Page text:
Atlantic salmon are designed to be Tigers of the Water - sleek, and both fast and manoeuverable when necessary. They are able to conserve energy by lazily staying in one spot, and then quickly accelerate to high speed. The wild Atlantic salmon's fins are superb control surfaces. They allow it to cruise on course, or to turn quickly to left and right, or up and down.
The lateral line is an amazingly versatile sensory system. It can detect movement of other fish, but is perhaps even more valuable as a detector of water currents. It allows the Atlantic salmon to determine which direction is downstream, for movement to sea as a smolt.
The same lateral line assists the salmon to find its way upstream, and when a rapids or waterfall is encountered, it helps the salmon locate upwelling currents that will give it a boost in its jumping.
The beauty of wild Atlantic salmon is more than skin deep. Everything about this species is designed for survival and adapts the animal to the river and ocean environments in which it lives. Wild Atlantic salmon actually withdraw some of the blood from peripheral tissues during periods of high activity, to facilitate stronger muscle motion side to side, increasing available power.
The Atlantic salmon is capable of incredible bursts of speed and power, surmounting falls 12ft/4m high and reaching high speeds in the water, more than 30kph/20mph. The muscle of a wild Atlantic salmon comprises much of the body.
Transfer of dissolved oxygen from the water is efficiently handled by the 4 sets of gills. Finely subdivided, they allow survival even in warm less-oxygenated waters of mid-summer, while allowing the wild salmon to breathe easily in cooler water containing more dissolved oxygen.
Stomach, Pyloric Caeca, Gut
As in other creatures, these organs assist the salmon in digesting food. But from the time the ADULTS return to fresh water from the ocean, THEY NORMALLY DO NOT EAT! Instead they live off their body fat. The metabolism of the Atlantic salmon is somewhat like that of leopards - use minimal energy, except when you need a burst of power.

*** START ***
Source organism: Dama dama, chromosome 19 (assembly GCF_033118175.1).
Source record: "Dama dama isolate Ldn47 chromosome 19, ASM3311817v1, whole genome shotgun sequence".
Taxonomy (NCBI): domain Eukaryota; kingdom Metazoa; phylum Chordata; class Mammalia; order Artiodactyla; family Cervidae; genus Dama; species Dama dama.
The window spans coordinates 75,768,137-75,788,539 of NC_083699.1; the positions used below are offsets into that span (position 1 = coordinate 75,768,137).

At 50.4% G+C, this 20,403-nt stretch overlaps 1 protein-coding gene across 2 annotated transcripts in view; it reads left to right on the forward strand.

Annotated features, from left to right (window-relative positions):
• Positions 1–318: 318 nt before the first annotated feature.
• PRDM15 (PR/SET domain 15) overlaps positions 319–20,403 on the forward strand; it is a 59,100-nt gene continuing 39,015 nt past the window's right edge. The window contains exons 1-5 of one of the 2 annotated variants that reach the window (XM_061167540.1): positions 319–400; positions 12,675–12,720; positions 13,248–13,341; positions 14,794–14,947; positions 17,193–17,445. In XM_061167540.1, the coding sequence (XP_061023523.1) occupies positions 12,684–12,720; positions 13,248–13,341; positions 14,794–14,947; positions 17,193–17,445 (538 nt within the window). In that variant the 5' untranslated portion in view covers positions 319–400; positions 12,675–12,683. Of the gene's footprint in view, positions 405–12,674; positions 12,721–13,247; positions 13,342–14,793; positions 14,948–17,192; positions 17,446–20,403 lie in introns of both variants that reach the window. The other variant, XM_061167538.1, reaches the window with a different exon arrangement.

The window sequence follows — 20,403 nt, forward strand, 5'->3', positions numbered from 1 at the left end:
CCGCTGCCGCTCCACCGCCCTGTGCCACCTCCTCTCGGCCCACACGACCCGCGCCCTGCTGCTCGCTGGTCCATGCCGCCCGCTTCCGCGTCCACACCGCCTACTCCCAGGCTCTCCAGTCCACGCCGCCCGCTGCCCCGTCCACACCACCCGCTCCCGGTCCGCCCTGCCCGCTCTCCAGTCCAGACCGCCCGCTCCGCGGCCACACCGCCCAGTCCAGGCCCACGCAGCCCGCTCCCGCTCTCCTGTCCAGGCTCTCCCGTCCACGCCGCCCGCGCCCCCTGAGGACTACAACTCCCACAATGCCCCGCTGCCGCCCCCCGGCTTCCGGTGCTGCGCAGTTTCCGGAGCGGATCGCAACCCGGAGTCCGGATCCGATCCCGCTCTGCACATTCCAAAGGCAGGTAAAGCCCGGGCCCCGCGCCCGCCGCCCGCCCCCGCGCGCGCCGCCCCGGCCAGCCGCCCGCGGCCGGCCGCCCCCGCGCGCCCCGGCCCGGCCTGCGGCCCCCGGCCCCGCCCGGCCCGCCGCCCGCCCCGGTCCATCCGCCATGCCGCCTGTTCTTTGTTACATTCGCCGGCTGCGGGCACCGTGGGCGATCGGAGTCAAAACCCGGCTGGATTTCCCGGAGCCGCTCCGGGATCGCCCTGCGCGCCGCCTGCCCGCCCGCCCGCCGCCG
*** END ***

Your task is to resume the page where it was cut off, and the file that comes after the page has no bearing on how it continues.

Allows the wild Atlantic salmon to maintain neutral buoyancy in the water, so is vital to it being 'at home' in the water. Some have said the first migration of the salmon as a very young fry is to journey from the gravel to the surface of the water to gulp a bubble of air for the swim bladder.
Wild Atlantic salmon have both rods and cones in the retina of each eye, giving them color vision. They also can detect polarization in light which may play a part in navigation. Atlantic salmon can see considerable distances in clear water, but how far is unknown.
The action of the mouth of the Atlantic salmon helps the animal move water over the gills, making far more efficient the oxygenation of the tissues within its body. Naturally the mouth also serves the purpose of catching prey, with a set of very sharp teeth, and a tongue in the bottom of the mouth which has taste sensing ability. A mouth also performs a function of being able to 'gulp air' and adjust the swim bladder's balance mechanism